What The Tolkien Movie Got Wrong About Wagner

When the movie Tolkien came out, it drew a lot of parallels to J.R.R. Tolkien's real life and what inspired and influenced his writings. In truth, Tolkien's imagination was influenced by many things; after all, he was a man who studied languages and had a great interest in different cultures.

But the movie may have exaggerated some things, including how much Tolkien got from another story about a ring of power, Richard Wagner's 1876 opera Der Ring des Nibelungen, or what is usually called the Ring Cycle. In the movie, Tolkien goes to a performance of the opera with his wife, Edith, and gets the idea for a powerful ring, which he includes in his writings. Tolkien's The Hobbit and the Lord of the Rings trilogy heavily feature rings — in particular, one ring to rule them all. While Wager and Tolkien share similarities, it could be because the same mythologies inspired them. According to The New Yorker, Tolkien always downplayed any connection to Wagner, even to the point that any comparison annoyed him. "Both rings were round, and there the resemblance ceased," Tolkien supposedly said.

It's not as though Tolkien was unfamiliar with Wagner's opera. On the contrary, he even did a study on the Ring cycle shortly before writing the novels. Both works drew heavily on Norse mythology, particularly the Völsunga saga. And although the concept of the ring of power first appeared in the Wagner's Ring cycle, Tolkien insisted that's where similarities stop.

The writer doth protest too much

Tolkien actively disliked the Ring cycle, wrote Jamie McGregor, a professor at Rhodes University, in the journal Mythlore. Even as a schoolboy, Tolkien scoffed at Wagner and believed the composer did not understand mythology and failed to do it justice. He'd lamented the taste of his close friend C.S. Lewis, who liked Wagner. Vehemently saying you don't like something usually means you secretly like some parts of it, or so thought many academics. Tolkien may not have gone to a performance of Wagner and suddenly came up with the idea to invent the Ring of Power and give it to Sauron to wield. Like so many writers and creators these days, Tolkien was so bombarded by different influences that he may have inadvertently been influenced anyway.

McGregor said in Mythlore that it is possible Tolkien took some references from Wagner unintentionally, so his frequent denials and annoyance that the two were alike are merely ways to justify this decision on his part. One of the things Tolkien disliked most about Wagner was how he "got it wrong." McGregor argued that Tolkien, in writing Lord of the Rings, wanted to do justice to the Norse mythologies he so loved and, in trying to make something worthy of it, managed to correct Wagner's interpretation.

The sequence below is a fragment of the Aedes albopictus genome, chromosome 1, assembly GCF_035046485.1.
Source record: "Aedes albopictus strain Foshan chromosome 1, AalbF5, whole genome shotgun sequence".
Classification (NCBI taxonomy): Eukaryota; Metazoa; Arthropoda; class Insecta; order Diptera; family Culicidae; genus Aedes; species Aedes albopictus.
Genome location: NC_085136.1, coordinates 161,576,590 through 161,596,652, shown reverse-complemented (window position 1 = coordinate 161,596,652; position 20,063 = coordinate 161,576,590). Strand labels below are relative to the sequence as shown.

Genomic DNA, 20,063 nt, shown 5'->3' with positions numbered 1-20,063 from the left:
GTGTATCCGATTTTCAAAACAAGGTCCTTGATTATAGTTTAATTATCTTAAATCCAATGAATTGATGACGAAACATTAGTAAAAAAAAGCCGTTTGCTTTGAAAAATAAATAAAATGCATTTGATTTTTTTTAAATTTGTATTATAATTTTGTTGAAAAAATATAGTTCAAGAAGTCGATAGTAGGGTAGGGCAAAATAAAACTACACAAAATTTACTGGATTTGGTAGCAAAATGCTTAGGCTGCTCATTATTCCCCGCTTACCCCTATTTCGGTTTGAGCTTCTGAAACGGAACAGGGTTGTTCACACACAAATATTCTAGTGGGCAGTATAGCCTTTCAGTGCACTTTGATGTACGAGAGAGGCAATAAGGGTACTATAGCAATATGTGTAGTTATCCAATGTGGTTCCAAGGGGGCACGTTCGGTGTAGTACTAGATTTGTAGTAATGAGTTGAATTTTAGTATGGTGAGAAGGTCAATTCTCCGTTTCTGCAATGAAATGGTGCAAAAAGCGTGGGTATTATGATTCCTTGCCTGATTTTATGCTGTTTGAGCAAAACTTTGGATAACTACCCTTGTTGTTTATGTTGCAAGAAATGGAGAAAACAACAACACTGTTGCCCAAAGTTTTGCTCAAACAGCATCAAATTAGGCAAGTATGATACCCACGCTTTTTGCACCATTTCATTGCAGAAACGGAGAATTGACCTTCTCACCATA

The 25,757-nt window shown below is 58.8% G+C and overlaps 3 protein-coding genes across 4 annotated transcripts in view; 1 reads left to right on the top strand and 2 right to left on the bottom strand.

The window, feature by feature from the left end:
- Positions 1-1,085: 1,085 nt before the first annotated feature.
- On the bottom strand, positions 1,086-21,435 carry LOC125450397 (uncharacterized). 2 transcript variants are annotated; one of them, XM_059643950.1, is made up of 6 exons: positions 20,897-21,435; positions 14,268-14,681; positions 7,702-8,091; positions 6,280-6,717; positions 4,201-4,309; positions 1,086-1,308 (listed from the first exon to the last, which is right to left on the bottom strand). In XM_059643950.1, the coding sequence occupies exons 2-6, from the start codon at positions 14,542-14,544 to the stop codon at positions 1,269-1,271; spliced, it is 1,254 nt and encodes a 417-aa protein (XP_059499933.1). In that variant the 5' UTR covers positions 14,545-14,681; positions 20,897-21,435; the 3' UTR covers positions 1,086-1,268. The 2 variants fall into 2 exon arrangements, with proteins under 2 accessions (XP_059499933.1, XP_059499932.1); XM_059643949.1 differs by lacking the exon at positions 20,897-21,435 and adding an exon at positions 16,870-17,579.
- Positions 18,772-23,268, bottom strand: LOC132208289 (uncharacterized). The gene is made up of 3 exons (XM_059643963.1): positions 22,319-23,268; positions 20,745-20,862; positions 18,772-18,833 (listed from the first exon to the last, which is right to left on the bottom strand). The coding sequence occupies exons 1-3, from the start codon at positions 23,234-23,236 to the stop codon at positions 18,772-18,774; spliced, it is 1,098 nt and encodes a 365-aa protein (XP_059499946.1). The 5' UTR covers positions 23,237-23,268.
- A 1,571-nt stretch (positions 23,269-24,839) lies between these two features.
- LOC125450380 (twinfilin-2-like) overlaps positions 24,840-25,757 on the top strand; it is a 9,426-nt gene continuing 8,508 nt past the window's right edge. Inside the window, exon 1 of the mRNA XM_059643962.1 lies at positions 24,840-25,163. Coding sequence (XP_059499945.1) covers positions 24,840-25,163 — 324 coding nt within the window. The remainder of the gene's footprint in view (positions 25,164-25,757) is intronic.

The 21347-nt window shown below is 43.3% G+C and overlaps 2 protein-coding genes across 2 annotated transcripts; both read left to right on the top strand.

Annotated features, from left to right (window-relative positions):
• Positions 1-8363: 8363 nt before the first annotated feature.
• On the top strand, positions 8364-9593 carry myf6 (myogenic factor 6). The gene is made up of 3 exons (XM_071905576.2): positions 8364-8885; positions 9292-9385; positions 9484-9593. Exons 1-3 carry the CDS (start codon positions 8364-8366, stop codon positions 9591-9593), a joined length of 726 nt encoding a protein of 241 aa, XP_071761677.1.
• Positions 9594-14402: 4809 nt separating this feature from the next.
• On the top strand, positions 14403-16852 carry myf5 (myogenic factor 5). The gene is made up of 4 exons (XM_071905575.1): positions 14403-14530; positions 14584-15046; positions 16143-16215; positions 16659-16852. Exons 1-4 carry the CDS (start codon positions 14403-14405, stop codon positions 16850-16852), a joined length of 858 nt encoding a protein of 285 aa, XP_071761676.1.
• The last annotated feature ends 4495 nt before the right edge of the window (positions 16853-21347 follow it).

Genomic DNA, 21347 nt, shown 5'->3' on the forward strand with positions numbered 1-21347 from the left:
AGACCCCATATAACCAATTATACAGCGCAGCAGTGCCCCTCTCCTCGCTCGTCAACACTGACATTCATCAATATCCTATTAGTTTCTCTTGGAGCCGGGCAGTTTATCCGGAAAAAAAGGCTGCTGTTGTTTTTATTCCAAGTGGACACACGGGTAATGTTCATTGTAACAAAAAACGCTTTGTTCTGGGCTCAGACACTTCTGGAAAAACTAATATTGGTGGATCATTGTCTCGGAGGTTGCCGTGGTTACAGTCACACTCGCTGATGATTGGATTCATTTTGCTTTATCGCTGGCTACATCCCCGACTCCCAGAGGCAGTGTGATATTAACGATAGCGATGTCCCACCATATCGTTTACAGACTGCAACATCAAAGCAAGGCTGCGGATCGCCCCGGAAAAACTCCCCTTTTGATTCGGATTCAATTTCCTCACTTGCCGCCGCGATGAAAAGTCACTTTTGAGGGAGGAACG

We'll never truly know, since Tolkien himself shot those ideas down. The Independent even suggested that Tolkien must've heard a story about a magical ring from a visit to Gloucestershire.

He was inspired by a lot of things

Even though both Wagner and Tolkien talk about all-powerful rings, The New Yorker pointed out Tolkien's ring was very different. The rings are forged differently and represent other things. In Wagner, the ring reflects human relationships; in Tolkien, it heightens individual tendencies.

Wagner may not have directly influenced Tolkien, but we do know that Tolkien drew on other epics to write his own. As an expert in Old English, Tolkien was intimately familiar with the epic poem Beowulf. It inspired him in the creation of creatures that populate Middle Earth, including some names. He loved creating new languages and took inspiration from Christianity, mythology, and archaeology. He had a fondness for Norse and Finnish mythology and included references to Celtic stories, Greek legends, and Slavic tradition. Tolkien's work was also heavily influenced by his experiences during World War I.

In other words, Tolkien's work mashed all of his interests together. He took inspiration from the things he studied and taught; practiced creating languages, which was a beloved hobby of his; and, yes, even tried to rescue myths from the opera. The movie exaggerated how much Wagner influenced him, and well, it's not as if Tolkien needed more influences in his work anyway. There's already too much inspiration.